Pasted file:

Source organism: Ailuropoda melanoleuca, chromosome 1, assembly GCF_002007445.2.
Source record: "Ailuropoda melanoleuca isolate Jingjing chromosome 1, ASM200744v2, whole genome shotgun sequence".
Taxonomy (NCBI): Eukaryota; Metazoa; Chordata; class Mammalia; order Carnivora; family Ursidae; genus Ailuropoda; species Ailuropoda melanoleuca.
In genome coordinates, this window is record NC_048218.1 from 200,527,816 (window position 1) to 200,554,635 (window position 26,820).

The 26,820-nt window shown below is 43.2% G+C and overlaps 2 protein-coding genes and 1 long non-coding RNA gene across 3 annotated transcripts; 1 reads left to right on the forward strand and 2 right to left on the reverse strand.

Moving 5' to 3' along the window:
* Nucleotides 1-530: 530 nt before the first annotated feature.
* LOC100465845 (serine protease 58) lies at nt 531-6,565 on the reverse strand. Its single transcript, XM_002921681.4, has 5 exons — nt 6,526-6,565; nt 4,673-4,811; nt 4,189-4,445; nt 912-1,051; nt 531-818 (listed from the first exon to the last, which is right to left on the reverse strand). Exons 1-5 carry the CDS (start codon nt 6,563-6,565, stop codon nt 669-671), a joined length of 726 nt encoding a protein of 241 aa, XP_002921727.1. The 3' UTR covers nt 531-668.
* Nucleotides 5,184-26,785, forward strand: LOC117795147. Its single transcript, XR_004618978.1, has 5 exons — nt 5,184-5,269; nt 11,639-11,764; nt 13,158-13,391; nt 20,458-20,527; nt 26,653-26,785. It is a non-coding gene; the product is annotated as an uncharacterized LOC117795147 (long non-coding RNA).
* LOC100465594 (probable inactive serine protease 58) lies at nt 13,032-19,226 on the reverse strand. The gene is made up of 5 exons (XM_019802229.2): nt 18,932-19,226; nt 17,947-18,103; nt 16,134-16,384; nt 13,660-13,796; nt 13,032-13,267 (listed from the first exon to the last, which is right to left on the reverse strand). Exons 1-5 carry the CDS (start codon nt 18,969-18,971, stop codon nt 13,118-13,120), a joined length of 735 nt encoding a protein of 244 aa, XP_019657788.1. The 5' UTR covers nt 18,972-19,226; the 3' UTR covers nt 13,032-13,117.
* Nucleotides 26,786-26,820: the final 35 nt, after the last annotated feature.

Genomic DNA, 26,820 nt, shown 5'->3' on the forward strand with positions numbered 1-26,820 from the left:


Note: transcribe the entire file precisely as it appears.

Source organism: Ailuropoda melanoleuca, chromosome 1, assembly GCF_002007445.2.
Source record: "Ailuropoda melanoleuca isolate Jingjing chromosome 1, ASM200744v2, whole genome shotgun sequence".
Taxonomy (NCBI): Eukaryota; Metazoa; Chordata; class Mammalia; order Carnivora; family Ursidae; genus Ailuropoda; species Ailuropoda melanoleuca.
In genome coordinates, this window is record NC_048218.1 from 200,527,816 (window position 1) to 200,554,635 (window position 26,820).

The 26,820-nt window shown below is 43.2% G+C and overlaps 2 protein-coding genes and 1 long non-coding RNA gene across 3 annotated transcripts; 1 reads left to right on the forward strand and 2 right to left on the reverse strand.

Moving 5' to 3' along the window:
* Nucleotides 1-530: 530 nt before the first annotated feature.
* LOC100465845 (serine protease 58) lies at nt 531-6,565 on the reverse strand. Its single transcript, XM_002921681.4, has 5 exons — nt 6,526-6,565; nt 4,673-4,811; nt 4,189-4,445; nt 912-1,051; nt 531-818 (listed from the first exon to the last, which is right to left on the reverse strand). Exons 1-5 carry the CDS (start codon nt 6,563-6,565, stop codon nt 669-671), a joined length of 726 nt encoding a protein of 241 aa, XP_002921727.1. The 3' UTR covers nt 531-668.
* Nucleotides 5,184-26,785, forward strand: LOC117795147. Its single transcript, XR_004618978.1, has 5 exons — nt 5,184-5,269; nt 11,639-11,764; nt 13,158-13,391; nt 20,458-20,527; nt 26,653-26,785. It is a non-coding gene; the product is annotated as an uncharacterized LOC117795147 (long non-coding RNA).
* LOC100465594 (probable inactive serine protease 58) lies at nt 13,032-19,226 on the reverse strand. The gene is made up of 5 exons (XM_019802229.2): nt 18,932-19,226; nt 17,947-18,103; nt 16,134-16,384; nt 13,660-13,796; nt 13,032-13,267 (listed from the first exon to the last, which is right to left on the reverse strand). Exons 1-5 carry the CDS (start codon nt 18,969-18,971, stop codon nt 13,118-13,120), a joined length of 735 nt encoding a protein of 244 aa, XP_019657788.1. The 5' UTR covers nt 18,972-19,226; the 3' UTR covers nt 13,032-13,117.
* Nucleotides 26,786-26,820: the final 35 nt, after the last annotated feature.

Genomic DNA, 26,820 nt, shown 5'->3' on the forward strand with positions numbered 1-26,820 from the left: